Listen to this article
A caterpillar hitting the ground running would be an impressive sight. But that is exactly what the biggest maker of bulldozers says it wants to do when global growth picks up again. That raises two questions. The first is exactly when Caterpillar’s management thinks a recovery will begin. Second is whether being primed for the first signs of growth means the company is late cutting costs if the downturn lasts longer than expected. The answers to both were revealed at Caterpillar’s third-quarter results yesterday. (Given the group’s sensitivity to everything from mining to construction, the presentation sounded more like a lecture by the International Monetary Fund.) Caterpillar expects world economic growth to fall to less than 2.5 per cent in 2009 from 3.8 per cent last year, with emerging countries contributing more and the developed world less. Still, demand is expected to pick up again towards the end of next year.
Surely that rules out pushing the nuclear cost-cutting button now. In addition, Caterpillar believes the dramatic fall in commodity prices will not hurt sales to mining companies. It is true that there is an order backlog for large trucks, for example. But Caterpillar is wrong to be optimistic just because miners were investing at even lower commodity prices before. Sure, it pays for many producers to keep spending, but just as rising input costs caused Caterpillar’s own net profits to fall 6.4 per cent year on year, many miners are now operating at prices below their marginal costs. When that happens for long, capital expenditure plans are trashed. Caterpillar’s share price has halved since April, trading on 6.5 times forward earnings. That is a fair bet for investors who back management to deliver flat sales for next year. But if the recession lasts longer than hoped, or commodity prices continue to fall, Caterpillar may have dug itself into a hole.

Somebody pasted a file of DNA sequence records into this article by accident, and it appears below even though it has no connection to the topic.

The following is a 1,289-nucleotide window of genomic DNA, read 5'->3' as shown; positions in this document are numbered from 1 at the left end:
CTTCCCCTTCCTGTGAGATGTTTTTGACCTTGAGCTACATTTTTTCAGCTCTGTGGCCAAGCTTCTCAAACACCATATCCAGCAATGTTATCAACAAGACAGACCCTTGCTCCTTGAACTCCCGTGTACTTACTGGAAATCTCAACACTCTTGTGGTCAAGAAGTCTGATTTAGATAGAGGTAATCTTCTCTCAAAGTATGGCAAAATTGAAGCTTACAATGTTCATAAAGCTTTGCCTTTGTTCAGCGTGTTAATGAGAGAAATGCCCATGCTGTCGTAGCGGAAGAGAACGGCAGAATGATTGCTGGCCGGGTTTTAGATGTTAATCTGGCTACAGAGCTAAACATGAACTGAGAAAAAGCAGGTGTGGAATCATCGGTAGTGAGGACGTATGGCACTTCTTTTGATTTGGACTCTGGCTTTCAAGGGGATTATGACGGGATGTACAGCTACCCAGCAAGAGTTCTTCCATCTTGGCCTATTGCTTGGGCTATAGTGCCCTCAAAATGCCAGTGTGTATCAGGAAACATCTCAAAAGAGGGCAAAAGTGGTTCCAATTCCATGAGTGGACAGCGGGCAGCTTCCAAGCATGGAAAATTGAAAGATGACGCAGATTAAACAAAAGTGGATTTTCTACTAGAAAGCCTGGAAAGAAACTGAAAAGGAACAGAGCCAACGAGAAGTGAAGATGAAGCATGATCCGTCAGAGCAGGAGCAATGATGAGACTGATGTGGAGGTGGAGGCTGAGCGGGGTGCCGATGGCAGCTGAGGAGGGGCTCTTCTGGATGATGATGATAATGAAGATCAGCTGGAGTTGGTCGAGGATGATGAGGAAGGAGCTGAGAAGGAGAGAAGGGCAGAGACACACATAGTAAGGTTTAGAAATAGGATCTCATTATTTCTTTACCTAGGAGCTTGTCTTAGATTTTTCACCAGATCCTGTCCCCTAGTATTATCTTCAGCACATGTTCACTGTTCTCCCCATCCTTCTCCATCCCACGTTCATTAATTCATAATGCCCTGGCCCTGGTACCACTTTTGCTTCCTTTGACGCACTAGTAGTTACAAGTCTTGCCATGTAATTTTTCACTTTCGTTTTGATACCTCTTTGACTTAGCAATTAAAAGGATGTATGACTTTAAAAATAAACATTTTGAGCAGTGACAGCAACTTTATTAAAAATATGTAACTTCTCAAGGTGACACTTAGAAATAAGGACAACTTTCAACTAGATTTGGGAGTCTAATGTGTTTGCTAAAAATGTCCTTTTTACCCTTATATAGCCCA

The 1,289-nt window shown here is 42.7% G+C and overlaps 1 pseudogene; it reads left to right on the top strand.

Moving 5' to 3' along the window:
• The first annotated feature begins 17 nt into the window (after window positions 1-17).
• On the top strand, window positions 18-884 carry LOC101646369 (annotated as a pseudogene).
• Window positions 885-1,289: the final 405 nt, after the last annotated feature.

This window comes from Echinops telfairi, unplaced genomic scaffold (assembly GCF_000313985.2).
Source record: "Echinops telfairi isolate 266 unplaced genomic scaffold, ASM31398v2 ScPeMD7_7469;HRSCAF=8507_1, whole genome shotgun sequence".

To e-mail the Lex team confidentially click here
To post public comments click here
Lex is the FT’s agenda-setting column, giving an authoritative view on corporate and financial matters. It is also one of the few parts of FT.com available only to Premium subscribers. This article is provided for free as an example. A Premium subscription gives you unlimited access to all FT content, including all Lex articles and the FT mobile Newsreader.
If you have questions or comments, please e-mail firstname.lastname@example.org or call:
US and Canada: +1 800 628 8088
Asia: +852 2905 5555
UK, Europe & Rest of the world: +44 (0)20 7775 6248
Get alerts on Central banks when a new story is published